My Oxford dictionary defines attainment as 1 ‘something attained or achieved; an accomplishment’; 2 ‘the act or instance of attaining’. Achievement is defined as: 1 ‘something achieved’; 2a ‘the act of achieving’; b ‘an instance of this’. However, this blog is not about definitions, important though they are!
This seems an appropriate time for the music education sector to reconsider what it is we are trying to do for young people. What they experience and how we help them to achieve. We now have the National Curriculum published. Later this term we expect there will be an Ofsted report to respond to. But for the moment we are looking at a new GCSE qualification for music. How do we recognise young people’s attainment? How do we celebrate in a meaningful way what they have achieved? How do we help them to evaluate realistically where they are in the wider scheme of things, enabling them to take more informed decisions about the part the may wish music to play in their lives?
Can one examination meet all of the requirements? Should assessment of prior learning be taken into account when considering the requirements of a syllabus? Is an examination meant to be general or specific and should a student be able to focus on a particular area of interest, for example, composing or performing?
What would your ideal answer be to these questions?
Members of the Music Education Council have been considering these very questions and related issues. Youth Music had a fascinating breakfast seminar last term and the ISM recently began an important piece of work around a new specification for music GCSE, which the ISM then handed to MEC to widen consultation across the music education sector. A representative MEC editorial board received comments and circulated a further draft. Comments were again received and another draft produced.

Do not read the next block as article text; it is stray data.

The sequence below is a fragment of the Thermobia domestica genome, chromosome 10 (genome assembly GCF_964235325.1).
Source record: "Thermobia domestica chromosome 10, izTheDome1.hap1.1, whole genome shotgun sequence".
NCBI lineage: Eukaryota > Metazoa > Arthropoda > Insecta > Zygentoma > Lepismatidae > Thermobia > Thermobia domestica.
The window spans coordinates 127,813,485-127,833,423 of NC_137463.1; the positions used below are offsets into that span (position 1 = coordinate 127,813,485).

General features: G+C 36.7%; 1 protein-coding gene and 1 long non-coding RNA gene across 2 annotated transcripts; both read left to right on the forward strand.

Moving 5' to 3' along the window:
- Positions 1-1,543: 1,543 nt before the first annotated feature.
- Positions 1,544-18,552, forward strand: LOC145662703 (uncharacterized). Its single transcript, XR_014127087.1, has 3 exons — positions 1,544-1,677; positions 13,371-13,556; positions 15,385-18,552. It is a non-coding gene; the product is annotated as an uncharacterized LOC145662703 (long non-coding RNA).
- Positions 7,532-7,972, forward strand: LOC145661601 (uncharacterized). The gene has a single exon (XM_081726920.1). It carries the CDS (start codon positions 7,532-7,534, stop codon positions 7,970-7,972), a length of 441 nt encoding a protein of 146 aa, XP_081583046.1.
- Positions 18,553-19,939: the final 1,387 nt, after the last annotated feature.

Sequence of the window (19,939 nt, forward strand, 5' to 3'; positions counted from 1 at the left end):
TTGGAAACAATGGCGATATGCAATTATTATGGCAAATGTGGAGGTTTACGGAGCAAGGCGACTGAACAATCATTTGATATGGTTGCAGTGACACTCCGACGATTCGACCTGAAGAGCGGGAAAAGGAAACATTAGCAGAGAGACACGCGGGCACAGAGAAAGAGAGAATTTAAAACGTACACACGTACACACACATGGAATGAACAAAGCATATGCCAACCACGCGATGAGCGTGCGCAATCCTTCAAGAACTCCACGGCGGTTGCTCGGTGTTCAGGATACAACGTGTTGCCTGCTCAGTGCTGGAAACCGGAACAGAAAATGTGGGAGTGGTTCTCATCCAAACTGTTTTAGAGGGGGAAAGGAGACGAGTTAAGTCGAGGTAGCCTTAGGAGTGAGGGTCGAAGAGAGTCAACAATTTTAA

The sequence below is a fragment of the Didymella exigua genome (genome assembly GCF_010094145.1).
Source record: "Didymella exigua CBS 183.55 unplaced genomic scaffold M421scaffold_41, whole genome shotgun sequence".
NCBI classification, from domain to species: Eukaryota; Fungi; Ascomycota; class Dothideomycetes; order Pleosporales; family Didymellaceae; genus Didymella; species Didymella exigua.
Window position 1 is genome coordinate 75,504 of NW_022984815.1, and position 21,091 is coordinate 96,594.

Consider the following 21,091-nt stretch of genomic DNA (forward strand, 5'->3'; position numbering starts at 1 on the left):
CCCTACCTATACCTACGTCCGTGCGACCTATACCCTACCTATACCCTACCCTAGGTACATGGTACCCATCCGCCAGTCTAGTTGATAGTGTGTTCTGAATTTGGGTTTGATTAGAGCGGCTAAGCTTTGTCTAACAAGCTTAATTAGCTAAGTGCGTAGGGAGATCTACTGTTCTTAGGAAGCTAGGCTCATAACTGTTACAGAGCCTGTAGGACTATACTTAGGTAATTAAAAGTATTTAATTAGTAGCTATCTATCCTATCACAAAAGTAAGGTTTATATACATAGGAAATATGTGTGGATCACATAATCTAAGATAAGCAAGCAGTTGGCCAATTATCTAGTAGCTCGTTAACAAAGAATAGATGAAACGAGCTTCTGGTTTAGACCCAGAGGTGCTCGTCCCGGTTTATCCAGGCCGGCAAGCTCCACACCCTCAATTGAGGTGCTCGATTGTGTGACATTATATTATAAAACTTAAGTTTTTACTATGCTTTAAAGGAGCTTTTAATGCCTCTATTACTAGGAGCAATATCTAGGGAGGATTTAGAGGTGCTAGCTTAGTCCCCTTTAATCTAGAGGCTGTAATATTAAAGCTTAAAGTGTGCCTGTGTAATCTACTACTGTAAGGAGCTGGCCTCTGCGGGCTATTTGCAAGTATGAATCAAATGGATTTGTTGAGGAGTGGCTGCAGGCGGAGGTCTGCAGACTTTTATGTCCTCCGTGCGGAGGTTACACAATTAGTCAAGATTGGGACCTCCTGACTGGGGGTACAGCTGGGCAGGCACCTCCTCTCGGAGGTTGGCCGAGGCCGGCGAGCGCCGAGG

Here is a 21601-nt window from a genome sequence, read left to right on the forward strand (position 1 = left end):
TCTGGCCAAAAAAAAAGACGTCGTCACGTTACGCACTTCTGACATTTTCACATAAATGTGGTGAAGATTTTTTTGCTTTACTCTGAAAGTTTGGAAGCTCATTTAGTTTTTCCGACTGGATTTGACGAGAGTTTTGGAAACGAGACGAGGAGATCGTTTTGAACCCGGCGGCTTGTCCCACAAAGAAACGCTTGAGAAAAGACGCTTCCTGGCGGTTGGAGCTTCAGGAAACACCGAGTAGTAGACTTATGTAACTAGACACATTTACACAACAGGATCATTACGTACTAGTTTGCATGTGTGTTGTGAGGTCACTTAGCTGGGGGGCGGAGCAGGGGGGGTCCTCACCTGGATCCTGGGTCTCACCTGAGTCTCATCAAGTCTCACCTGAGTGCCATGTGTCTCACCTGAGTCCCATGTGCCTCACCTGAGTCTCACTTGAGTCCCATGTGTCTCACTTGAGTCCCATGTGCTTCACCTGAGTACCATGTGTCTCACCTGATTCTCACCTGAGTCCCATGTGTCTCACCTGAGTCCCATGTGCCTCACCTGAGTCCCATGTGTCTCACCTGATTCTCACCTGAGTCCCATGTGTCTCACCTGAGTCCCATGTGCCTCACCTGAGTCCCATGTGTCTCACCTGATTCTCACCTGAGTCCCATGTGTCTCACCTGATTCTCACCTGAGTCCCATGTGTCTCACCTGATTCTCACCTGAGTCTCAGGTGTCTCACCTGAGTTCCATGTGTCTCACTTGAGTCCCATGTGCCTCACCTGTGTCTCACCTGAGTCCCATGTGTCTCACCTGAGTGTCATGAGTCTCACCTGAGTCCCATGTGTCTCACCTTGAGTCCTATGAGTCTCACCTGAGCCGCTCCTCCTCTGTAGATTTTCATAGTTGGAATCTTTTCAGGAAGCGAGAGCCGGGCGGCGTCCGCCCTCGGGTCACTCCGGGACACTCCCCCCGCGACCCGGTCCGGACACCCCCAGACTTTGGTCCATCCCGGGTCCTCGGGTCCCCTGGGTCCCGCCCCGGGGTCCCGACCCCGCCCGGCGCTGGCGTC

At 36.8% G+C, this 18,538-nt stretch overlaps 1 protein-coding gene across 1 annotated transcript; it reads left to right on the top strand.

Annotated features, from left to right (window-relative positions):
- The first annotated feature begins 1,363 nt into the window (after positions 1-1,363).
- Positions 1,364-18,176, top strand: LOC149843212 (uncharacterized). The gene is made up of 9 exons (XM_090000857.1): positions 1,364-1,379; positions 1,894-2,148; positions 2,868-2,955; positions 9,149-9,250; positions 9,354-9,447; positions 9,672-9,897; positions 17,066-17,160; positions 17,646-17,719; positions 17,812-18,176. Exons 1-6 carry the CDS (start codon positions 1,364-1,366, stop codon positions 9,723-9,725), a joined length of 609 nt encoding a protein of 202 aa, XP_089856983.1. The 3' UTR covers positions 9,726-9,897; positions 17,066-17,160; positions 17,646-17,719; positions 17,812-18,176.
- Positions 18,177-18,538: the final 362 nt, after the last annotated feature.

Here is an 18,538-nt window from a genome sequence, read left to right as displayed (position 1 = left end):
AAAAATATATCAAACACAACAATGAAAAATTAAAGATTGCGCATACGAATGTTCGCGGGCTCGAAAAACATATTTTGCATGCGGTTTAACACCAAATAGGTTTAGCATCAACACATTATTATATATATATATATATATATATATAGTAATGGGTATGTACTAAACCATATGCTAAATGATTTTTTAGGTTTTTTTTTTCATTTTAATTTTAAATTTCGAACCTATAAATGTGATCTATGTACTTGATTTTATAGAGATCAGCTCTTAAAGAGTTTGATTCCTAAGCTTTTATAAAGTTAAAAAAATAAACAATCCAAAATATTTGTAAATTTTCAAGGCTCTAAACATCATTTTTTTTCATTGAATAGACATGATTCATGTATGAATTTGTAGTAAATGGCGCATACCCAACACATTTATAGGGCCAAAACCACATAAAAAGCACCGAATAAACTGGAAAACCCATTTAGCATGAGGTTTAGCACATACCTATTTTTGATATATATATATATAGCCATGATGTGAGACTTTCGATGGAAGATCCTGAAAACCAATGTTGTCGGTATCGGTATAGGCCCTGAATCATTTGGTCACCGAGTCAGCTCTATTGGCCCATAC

On October 23rd MEC hosted a seminar to share this draft and look at some of the wider issues raised specifically relating to GCSE. DfE officials are very interested in this work and have asked to be kept closely informed. We are also working with ACE and CLA as they undertake their work on behalf of the whole of the arts sector.
Arts Award; BTEC; GCSE and Graded examinations for instruments and voice all offer distinctly different recognition of young people’s achievements. Clearly, working within the current context influences what may be possible in practice. But only if we can have an honest debate as a music education sector and reach some clear conclusions can we hope that those who have to implement policies can make them as good and relevant to young people as possible. I hope as many of you as possible will engage in this debate more widely with your colleagues and feedback through your professional networks.